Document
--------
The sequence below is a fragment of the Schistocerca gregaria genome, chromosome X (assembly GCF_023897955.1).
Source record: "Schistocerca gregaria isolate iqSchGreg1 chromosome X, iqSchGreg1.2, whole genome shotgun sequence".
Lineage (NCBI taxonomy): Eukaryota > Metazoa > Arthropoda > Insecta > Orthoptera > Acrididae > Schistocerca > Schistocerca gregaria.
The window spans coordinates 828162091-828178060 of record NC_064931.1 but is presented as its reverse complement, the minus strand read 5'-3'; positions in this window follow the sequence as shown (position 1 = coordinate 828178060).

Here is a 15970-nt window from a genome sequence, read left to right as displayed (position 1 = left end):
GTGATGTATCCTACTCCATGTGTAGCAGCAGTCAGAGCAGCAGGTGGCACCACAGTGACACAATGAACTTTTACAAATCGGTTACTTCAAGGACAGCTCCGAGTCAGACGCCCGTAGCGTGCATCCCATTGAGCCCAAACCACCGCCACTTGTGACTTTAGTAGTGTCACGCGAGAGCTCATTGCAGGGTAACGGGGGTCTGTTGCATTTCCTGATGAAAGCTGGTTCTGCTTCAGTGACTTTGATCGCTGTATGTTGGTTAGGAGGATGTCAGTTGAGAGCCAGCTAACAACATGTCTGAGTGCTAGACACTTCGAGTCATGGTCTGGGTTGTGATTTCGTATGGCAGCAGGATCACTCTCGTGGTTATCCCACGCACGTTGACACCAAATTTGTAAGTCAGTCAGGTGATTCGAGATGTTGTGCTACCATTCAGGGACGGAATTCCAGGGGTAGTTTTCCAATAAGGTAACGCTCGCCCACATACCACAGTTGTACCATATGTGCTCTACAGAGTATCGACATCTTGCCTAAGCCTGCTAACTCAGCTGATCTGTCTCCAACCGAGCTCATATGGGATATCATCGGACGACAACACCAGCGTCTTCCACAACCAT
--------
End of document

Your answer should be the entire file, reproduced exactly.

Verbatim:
The sequence below is a fragment of the Schistocerca gregaria genome, chromosome X (assembly GCF_023897955.1).
Source record: "Schistocerca gregaria isolate iqSchGreg1 chromosome X, iqSchGreg1.2, whole genome shotgun sequence".
Lineage (NCBI taxonomy): Eukaryota > Metazoa > Arthropoda > Insecta > Orthoptera > Acrididae > Schistocerca > Schistocerca gregaria.
The window spans coordinates 828162091-828178060 of record NC_064931.1 but is presented as its reverse complement, the minus strand read 5'-3'; positions in this window follow the sequence as shown (position 1 = coordinate 828178060).

Here is a 15970-nt window from a genome sequence, read left to right as displayed (position 1 = left end):
GTGATGTATCCTACTCCATGTGTAGCAGCAGTCAGAGCAGCAGGTGGCACCACAGTGACACAATGAACTTTTACAAATCGGTTACTTCAAGGACAGCTCCGAGTCAGACGCCCGTAGCGTGCATCCCATTGAGCCCAAACCACCGCCACTTGTGACTTTAGTAGTGTCACGCGAGAGCTCATTGCAGGGTAACGGGGGTCTGTTGCATTTCCTGATGAAAGCTGGTTCTGCTTCAGTGACTTTGATCGCTGTATGTTGGTTAGGAGGATGTCAGTTGAGAGCCAGCTAACAACATGTCTGAGTGCTAGACACTTCGAGTCATGGTCTGGGTTGTGATTTCGTATGGCAGCAGGATCACTCTCGTGGTTATCCCACGCACGTTGACACCAAATTTGTAAGTCAGTCAGGTGATTCGAGATGTTGTGCTACCATTCAGGGACGGAATTCCAGGGGTAGTTTTCCAATAAGGTAACGCTCGCCCACATACCACAGTTGTACCATATGTGCTCTACAGAGTATCGACATCTTGCCTAAGCCTGCTAACTCAGCTGATCTGTCTCCAACCGAGCTCATATGGGATATCATCGGACGACAACACCAGCGTCTTCCACAACCAT